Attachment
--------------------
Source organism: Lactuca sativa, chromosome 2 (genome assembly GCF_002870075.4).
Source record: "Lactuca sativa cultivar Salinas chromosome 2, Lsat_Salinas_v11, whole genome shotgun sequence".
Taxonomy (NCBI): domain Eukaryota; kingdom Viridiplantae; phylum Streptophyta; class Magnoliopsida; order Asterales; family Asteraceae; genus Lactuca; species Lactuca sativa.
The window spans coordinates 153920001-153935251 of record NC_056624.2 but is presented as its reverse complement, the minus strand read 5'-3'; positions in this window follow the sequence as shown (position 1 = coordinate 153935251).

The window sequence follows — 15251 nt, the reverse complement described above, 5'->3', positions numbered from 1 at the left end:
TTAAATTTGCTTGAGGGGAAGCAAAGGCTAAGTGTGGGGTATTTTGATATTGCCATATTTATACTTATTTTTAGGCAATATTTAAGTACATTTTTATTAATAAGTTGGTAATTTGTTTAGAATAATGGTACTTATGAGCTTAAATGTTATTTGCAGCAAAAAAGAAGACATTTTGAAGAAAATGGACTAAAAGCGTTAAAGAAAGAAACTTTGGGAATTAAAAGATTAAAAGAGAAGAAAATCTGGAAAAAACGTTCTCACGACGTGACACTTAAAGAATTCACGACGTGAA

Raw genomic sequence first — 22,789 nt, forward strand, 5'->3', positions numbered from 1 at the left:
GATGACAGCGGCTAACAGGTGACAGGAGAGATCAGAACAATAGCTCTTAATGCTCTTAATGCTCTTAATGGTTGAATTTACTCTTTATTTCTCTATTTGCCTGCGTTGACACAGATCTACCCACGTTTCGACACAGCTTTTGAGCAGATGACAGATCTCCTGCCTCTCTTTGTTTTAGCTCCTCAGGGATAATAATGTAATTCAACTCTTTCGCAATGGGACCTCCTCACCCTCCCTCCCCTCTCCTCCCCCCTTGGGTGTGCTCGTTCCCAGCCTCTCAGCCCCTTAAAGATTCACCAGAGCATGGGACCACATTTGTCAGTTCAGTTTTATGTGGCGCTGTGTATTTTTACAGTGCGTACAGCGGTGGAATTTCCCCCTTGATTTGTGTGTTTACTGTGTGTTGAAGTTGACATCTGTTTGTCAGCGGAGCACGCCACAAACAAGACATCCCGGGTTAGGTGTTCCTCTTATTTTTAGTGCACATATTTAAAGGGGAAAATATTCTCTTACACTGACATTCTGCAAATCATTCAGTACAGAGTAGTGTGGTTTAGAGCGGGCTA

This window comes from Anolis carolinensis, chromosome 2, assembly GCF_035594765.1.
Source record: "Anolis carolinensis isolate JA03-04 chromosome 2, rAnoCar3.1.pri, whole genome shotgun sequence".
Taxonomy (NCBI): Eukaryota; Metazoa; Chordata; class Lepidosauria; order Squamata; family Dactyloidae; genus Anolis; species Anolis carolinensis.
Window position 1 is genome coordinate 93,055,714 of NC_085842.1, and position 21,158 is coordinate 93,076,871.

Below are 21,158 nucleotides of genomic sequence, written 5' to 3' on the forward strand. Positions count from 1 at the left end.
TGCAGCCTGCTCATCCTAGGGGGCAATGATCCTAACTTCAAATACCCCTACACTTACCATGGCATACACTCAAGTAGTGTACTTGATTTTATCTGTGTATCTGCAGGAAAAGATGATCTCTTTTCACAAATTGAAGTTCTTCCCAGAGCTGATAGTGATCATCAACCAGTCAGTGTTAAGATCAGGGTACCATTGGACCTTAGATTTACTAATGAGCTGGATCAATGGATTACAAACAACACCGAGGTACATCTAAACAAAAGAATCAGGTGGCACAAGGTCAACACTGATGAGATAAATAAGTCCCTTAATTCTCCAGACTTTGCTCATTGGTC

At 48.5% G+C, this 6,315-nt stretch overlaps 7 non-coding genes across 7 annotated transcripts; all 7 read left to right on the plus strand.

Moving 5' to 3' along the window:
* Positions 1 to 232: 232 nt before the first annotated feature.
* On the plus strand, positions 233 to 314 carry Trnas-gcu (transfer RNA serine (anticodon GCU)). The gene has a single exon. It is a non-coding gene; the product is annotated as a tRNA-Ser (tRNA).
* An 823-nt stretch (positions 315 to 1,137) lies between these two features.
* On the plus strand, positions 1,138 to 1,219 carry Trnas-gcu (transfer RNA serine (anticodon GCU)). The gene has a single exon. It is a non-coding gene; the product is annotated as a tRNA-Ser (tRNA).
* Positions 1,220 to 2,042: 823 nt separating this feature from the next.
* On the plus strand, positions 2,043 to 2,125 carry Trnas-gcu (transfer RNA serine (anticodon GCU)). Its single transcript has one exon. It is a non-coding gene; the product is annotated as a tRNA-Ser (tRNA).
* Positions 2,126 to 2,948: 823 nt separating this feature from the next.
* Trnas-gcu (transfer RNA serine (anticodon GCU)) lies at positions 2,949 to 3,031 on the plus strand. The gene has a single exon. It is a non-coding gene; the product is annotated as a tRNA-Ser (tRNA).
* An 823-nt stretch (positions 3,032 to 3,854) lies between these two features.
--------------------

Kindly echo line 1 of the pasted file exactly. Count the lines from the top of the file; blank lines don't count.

Source organism: Lactuca sativa, chromosome 2 (genome assembly GCF_002870075.4).